Tuesday, March 29, 2011
J. would never in a million years talk about herself in these terms, but many of my colleagues (and myself) talk of her in terms that echo people from my former life as a medievalist. There were professors and students all those many years ago who were lovingly (love meaning in this case admiration, respect, collegiality, but mostly idolatry tinged with a perceptible hue of envy) referred to as "sick-savant". The professor who could quote pages upon pages — verbatim and in Middle English — from the Riverside Chaucer and most of the secondary literature... the student who had seemingly memorized their entire dissertation, the annotated bibliography of their literature review, and most of the major articles they cited. We were all so much in awe and amazement, yet at the same time so conscious of our own foibles and feelings of imposterism that the quasi-natural reflex was to pathologize the behavior, because to do anything short of painting their performance as non-normative would have us all asking for their autograph and then running back to our offices for a dose of our Cymbalta (actually, back then it would have been Elavil or Pamelor, but I digress.....).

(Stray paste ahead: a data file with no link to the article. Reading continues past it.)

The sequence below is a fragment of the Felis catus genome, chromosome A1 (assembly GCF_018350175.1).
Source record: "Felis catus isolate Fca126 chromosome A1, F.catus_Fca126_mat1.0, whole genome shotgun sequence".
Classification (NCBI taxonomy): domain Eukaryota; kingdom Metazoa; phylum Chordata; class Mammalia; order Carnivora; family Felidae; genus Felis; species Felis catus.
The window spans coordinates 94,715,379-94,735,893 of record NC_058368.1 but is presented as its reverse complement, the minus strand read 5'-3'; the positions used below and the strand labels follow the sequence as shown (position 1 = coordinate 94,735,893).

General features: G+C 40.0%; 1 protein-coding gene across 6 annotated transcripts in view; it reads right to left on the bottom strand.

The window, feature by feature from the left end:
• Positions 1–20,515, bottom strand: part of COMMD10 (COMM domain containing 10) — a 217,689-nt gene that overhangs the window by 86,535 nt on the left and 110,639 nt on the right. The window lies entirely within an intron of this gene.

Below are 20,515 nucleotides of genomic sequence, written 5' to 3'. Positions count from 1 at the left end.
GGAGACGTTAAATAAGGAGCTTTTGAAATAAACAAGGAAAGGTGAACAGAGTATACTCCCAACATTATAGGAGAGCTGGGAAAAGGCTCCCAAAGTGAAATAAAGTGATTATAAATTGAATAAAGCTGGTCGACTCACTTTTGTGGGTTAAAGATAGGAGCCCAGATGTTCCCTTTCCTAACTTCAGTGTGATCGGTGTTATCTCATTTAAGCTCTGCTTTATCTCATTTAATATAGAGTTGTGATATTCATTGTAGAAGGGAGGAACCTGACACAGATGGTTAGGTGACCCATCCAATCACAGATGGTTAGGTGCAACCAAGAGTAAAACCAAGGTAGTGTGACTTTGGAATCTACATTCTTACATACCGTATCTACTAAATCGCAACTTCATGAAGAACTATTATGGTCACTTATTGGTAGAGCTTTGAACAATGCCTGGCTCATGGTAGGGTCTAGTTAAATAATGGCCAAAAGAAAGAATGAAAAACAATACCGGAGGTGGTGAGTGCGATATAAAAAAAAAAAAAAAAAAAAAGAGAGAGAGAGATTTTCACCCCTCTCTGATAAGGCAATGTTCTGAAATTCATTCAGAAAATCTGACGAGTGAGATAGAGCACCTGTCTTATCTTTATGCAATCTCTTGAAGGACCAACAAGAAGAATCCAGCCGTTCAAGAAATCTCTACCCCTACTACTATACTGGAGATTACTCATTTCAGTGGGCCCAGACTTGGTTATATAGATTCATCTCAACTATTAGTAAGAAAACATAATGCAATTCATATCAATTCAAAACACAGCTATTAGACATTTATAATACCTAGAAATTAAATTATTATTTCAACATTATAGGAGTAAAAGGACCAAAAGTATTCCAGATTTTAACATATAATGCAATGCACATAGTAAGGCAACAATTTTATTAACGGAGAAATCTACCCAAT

Today, I think a lot of us saw side of J. that those who know her much better likely take for granted, but which makes the rest of us think that we could actually emulate her in many respects and be the better for it, regardless of whether we're quite as brilliant. I can't speak for everyone else ( they all have their own blogs...) but I wanted to share at least a couple of places where I took great solace and comfort from what J. had to say. This is not to say that these were the only places where I felt great solace and comfort... there were a lot of places where expository snippets of her theoretical and methodological perspectives resonated strongly with what I want to do, and brought some of those things into sharper focus. I'm more interested for now in what follows.